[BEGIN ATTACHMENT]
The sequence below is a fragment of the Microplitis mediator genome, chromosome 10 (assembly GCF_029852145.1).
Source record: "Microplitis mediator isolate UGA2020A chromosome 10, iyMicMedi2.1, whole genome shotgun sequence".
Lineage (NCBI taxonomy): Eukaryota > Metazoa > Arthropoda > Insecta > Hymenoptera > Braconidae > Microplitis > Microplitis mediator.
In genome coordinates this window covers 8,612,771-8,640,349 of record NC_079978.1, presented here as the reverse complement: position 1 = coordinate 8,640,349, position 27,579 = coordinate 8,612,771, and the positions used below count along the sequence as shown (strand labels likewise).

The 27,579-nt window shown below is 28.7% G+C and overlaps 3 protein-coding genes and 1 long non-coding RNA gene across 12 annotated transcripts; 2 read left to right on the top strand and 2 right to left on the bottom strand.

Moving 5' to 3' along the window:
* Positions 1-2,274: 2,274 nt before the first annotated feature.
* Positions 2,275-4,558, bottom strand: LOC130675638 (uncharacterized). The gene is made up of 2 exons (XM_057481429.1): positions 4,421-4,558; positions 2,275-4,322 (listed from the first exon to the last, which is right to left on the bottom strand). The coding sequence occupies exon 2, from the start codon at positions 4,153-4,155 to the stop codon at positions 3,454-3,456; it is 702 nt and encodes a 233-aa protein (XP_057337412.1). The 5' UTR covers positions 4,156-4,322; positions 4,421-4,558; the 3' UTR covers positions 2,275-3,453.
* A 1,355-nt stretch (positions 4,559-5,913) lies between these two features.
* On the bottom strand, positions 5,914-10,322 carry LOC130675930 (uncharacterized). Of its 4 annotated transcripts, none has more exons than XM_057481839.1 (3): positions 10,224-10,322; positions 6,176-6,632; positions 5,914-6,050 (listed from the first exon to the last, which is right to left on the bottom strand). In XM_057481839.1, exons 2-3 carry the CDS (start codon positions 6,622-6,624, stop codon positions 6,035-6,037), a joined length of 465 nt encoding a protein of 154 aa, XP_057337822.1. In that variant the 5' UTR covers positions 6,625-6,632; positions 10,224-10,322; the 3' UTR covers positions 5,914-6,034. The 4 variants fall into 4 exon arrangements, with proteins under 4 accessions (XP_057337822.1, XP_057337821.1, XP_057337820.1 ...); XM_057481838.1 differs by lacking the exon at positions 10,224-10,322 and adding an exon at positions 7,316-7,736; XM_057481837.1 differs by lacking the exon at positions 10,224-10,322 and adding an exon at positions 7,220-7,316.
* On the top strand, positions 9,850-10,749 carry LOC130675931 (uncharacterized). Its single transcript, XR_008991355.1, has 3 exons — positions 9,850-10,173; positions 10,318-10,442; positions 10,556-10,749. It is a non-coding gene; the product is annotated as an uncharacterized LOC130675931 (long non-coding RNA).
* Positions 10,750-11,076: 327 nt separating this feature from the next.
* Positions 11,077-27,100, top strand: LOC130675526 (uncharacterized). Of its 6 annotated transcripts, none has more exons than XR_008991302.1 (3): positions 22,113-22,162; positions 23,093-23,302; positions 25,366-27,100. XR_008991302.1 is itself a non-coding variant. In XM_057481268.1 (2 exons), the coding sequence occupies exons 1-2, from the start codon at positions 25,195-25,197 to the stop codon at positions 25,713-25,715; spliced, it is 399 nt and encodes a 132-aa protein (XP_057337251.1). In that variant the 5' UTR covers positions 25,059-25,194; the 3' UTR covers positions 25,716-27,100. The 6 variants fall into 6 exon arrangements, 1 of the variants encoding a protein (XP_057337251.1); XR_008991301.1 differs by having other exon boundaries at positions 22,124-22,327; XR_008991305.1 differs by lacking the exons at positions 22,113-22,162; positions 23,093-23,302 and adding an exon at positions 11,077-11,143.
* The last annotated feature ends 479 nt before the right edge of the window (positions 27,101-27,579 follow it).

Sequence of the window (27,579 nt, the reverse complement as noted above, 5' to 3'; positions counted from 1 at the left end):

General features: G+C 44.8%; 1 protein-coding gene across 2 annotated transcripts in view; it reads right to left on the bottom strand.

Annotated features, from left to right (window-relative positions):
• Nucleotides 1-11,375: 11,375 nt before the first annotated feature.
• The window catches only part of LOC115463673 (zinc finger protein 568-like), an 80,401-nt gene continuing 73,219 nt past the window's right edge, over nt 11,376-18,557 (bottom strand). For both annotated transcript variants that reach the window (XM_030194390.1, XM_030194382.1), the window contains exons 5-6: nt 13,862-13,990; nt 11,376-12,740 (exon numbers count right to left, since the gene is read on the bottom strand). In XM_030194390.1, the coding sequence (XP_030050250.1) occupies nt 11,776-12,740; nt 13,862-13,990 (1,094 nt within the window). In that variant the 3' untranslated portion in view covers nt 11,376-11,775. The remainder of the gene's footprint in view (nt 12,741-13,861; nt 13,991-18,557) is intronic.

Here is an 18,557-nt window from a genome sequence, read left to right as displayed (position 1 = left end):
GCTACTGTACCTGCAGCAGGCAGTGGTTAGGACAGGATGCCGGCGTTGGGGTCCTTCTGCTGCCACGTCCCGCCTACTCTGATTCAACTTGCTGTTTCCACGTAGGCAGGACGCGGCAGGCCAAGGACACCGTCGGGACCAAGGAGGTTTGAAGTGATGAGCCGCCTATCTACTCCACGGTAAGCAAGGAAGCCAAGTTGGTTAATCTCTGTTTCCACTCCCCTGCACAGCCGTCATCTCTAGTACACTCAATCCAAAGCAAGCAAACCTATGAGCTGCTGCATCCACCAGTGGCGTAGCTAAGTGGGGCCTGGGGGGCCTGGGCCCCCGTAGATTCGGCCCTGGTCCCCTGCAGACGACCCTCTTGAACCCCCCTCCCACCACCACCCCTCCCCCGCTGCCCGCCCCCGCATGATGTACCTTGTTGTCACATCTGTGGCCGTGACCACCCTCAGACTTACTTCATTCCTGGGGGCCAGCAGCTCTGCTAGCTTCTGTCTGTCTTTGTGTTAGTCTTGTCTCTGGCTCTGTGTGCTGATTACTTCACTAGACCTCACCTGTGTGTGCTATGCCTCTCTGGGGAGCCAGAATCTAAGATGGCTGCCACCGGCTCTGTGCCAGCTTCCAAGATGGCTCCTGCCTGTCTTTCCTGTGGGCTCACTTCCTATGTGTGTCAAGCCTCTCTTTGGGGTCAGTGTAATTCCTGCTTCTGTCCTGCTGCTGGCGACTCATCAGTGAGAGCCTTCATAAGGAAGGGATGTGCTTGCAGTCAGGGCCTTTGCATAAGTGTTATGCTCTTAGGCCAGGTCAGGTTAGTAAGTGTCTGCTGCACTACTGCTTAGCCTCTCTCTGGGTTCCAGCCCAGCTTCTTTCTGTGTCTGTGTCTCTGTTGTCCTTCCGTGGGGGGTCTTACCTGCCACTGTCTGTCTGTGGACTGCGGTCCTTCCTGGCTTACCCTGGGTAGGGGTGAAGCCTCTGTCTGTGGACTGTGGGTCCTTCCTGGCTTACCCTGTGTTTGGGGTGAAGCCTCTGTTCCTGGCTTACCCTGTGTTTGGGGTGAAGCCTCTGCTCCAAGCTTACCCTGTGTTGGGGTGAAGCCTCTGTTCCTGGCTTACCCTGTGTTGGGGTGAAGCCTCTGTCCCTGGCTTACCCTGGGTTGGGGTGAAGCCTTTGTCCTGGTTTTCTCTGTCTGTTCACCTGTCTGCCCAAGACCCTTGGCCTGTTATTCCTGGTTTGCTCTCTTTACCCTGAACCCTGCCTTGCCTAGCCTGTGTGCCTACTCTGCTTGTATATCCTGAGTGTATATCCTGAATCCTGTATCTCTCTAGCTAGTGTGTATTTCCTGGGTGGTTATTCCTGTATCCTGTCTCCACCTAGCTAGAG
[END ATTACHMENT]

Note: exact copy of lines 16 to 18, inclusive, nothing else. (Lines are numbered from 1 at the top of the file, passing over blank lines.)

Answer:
General features: G+C 44.8%; 1 protein-coding gene across 2 annotated transcripts in view; it reads right to left on the bottom strand.

Annotated features, from left to right (window-relative positions):
• Nucleotides 1-11,375: 11,375 nt before the first annotated feature.